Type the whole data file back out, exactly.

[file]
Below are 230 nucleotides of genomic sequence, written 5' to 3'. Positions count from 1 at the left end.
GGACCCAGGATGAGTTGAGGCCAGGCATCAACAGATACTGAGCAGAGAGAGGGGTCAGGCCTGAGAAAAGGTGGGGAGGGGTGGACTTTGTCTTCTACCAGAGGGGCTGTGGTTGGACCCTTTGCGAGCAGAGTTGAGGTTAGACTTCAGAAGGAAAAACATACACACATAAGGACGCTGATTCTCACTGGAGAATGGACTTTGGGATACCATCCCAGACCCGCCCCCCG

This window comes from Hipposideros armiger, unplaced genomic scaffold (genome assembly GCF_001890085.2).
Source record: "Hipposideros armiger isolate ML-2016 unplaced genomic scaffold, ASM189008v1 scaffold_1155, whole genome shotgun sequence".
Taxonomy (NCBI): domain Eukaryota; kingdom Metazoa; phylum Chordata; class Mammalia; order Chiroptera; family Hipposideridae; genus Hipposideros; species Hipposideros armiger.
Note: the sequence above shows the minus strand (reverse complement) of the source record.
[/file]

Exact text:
Below are 230 nucleotides of genomic sequence, written 5' to 3'. Positions count from 1 at the left end.
GGACCCAGGATGAGTTGAGGCCAGGCATCAACAGATACTGAGCAGAGAGAGGGGTCAGGCCTGAGAAAAGGTGGGGAGGGGTGGACTTTGTCTTCTACCAGAGGGGCTGTGGTTGGACCCTTTGCGAGCAGAGTTGAGGTTAGACTTCAGAAGGAAAAACATACACACATAAGGACGCTGATTCTCACTGGAGAATGGACTTTGGGATACCATCCCAGACCCGCCCCCCG

This window comes from Hipposideros armiger, unplaced genomic scaffold (genome assembly GCF_001890085.2).
Source record: "Hipposideros armiger isolate ML-2016 unplaced genomic scaffold, ASM189008v1 scaffold_1155, whole genome shotgun sequence".
Taxonomy (NCBI): domain Eukaryota; kingdom Metazoa; phylum Chordata; class Mammalia; order Chiroptera; family Hipposideridae; genus Hipposideros; species Hipposideros armiger.
Note: the sequence above shows the minus strand (reverse complement) of the source record.